"Are Butterflies Getting Lost Because Of The Fumes From Your Car?"
It doesn’t take a scientist to tell you that car exhausts smells terrible. But it might take one to tell you that insects think so, too.
New research, published in the journal Science, looked at how the tobacco hornworn moth behaves when exposed to concentrations of car and truck exhaust similar to a typical urban environment. It found that the odor can be so noxious, that it can obscure the scent of sought-after flowers, causing delicate pollinators to waste precious energy trying to find the right bloom.
For the study, the moths were placed in a laboratory wind tunnel while the scent of the moths’ preferred food source, the flowers of the Sacred Datura plant, was piped in, along with different concentrations of the malodorous chemicals. The neuron pathways activated in the moths were tracked by electrode attached to the moth’s antennal lobe, where the moth processes what it smells with its antennae.
The vehicle exhaust decreased the moths’ ability to find flowers, and changed how the flower’s scent was processed by the moth’s brain
“Pollinators like bees, butterflies and moths use their sense of smell to locate flowers from long distances, but we found that scent from neighboring vegetation, and even pollutants given off from vehicle exhaust, can disrupt the moth’s behavior,” one of the study’s authors, University of Washington biology professor Jeffrey Riffell, said in a press release.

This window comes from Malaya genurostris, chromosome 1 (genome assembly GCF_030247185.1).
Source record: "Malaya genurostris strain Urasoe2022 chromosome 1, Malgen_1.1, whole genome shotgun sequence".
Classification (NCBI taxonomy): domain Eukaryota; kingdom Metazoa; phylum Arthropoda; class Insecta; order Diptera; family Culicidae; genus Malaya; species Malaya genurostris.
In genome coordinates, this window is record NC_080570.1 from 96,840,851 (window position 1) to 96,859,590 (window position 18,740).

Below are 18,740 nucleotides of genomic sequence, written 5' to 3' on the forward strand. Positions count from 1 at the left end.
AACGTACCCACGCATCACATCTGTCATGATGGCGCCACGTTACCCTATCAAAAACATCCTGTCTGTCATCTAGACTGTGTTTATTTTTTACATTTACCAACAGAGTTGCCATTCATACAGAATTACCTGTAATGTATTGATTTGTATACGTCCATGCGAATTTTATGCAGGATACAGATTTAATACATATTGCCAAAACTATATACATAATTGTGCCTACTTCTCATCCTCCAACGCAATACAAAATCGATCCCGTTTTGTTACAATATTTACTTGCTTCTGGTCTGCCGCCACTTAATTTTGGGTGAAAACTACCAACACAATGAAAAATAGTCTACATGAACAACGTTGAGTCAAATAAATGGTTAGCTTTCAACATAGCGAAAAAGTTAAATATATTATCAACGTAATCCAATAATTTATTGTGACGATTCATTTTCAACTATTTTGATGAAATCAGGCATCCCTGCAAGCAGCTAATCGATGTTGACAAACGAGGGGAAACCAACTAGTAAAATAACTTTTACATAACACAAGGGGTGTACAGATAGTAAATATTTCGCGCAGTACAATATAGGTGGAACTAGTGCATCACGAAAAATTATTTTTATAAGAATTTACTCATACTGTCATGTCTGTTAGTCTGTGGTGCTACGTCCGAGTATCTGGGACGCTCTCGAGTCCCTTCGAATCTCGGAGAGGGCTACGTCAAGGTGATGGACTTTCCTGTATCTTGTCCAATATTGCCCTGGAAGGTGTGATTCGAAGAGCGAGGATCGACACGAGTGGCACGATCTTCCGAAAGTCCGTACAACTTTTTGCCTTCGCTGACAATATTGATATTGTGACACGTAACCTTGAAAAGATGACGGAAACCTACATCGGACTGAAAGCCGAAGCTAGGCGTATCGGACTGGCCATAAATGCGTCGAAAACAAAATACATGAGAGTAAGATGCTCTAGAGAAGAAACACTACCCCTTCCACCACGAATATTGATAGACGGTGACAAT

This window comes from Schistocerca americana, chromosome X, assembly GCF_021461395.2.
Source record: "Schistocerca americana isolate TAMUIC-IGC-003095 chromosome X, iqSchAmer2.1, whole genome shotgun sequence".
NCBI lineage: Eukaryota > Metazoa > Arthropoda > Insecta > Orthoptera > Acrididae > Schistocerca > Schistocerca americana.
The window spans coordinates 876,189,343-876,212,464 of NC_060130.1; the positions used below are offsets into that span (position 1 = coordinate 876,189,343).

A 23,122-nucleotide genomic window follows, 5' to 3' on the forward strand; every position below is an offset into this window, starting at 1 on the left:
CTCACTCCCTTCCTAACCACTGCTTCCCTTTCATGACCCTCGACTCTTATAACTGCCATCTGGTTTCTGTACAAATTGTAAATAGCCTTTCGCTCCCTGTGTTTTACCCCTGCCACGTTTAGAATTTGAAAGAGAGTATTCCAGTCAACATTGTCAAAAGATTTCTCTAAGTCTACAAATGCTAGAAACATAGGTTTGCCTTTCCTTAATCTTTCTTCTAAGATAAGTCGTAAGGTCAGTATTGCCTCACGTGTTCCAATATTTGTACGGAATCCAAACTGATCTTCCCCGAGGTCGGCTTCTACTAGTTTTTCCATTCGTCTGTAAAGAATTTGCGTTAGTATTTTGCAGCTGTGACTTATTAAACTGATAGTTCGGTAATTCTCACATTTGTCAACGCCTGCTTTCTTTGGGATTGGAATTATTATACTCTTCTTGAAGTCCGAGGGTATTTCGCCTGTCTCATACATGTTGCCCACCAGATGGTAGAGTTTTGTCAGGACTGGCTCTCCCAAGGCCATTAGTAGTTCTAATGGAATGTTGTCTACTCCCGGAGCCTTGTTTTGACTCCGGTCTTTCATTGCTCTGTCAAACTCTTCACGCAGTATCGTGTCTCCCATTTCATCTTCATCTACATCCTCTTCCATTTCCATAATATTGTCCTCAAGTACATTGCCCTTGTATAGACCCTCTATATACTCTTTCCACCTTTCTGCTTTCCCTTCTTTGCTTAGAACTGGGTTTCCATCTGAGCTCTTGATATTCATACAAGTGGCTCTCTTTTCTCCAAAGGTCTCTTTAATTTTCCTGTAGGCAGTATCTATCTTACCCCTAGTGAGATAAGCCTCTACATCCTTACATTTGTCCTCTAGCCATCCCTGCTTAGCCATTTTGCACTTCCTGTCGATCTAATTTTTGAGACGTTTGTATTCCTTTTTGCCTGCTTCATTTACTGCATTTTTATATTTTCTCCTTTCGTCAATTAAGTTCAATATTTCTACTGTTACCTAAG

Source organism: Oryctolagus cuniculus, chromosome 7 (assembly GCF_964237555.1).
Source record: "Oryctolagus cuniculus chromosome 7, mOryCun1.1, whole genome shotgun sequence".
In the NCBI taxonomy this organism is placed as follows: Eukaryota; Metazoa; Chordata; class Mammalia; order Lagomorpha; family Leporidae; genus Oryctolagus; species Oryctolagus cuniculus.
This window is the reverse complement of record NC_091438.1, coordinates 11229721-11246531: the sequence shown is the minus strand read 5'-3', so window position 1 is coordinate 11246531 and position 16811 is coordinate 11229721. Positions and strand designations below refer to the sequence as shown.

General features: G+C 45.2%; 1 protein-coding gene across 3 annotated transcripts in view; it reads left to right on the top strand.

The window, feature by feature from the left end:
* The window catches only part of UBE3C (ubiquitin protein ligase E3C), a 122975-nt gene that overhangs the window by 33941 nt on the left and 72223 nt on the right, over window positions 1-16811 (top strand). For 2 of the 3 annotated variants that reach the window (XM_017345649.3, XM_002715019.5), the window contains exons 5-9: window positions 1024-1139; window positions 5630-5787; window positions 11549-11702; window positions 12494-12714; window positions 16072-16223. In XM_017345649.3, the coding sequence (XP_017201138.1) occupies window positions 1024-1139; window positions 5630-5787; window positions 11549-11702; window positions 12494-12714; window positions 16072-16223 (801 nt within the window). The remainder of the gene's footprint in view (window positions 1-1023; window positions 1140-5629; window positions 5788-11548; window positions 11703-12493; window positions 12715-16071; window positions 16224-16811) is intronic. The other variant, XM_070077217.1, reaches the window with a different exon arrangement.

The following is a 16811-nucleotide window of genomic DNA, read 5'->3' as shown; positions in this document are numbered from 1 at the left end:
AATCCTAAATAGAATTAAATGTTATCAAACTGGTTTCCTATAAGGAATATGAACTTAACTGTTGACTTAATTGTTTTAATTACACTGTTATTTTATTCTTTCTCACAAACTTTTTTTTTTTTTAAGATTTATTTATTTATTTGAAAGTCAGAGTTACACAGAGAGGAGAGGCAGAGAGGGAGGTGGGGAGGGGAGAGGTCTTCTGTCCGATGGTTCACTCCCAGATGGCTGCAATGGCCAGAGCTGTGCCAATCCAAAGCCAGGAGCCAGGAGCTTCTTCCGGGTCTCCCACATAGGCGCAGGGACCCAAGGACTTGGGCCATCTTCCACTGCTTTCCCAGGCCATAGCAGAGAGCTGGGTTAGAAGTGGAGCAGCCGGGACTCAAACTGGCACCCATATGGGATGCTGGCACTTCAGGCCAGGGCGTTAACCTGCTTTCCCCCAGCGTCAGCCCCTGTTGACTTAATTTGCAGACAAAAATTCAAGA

Pollinators across the U.S. are in trouble. While the plight of honeybees poisoned by pesticides has dominated the news recently, many key pollinator species are in decline. Bats are in trouble around the country as the mysterious and deadly fungal infection known as white-nose syndrome continues to spread from cave to cave. Many species of butterflies are also being adversely affected by climate change, which is throwing off the timing of migration, leaving them exposed to severe weather along their flight path. Certain types of butterflies and pollinating birds like hummingbirds are also affected by climate change, as a warming world has caused flowers to bloom earlier in the season, leading to a situation known as resource asynchrony, where birds and butterflies aren’t in the right place at the right time for the flowers they depend on.
“Beyond our work with moths, we’d also like to see if these volatiles affect other pollinators, like honeybees,” said Riffell. “Such work could provide insight into whether urban emissions affect pollinators in farms neighboring urban centers.”
On June 20, President Obama announced plans to create a special task force dedicated to helping the nation’s ailing pollinators. The team, led by Secretary of Agriculture Tom Vilsack and Environmental Protection Agency Administrator Gina McCarthy, will have 180 days to investigate current and future threats to birds, bees, butterflies and bats, and create a National Pollinator Health Strategy. According to the USDA, one-third of all food and beverages consumed in the U.S. are dependent on pollination.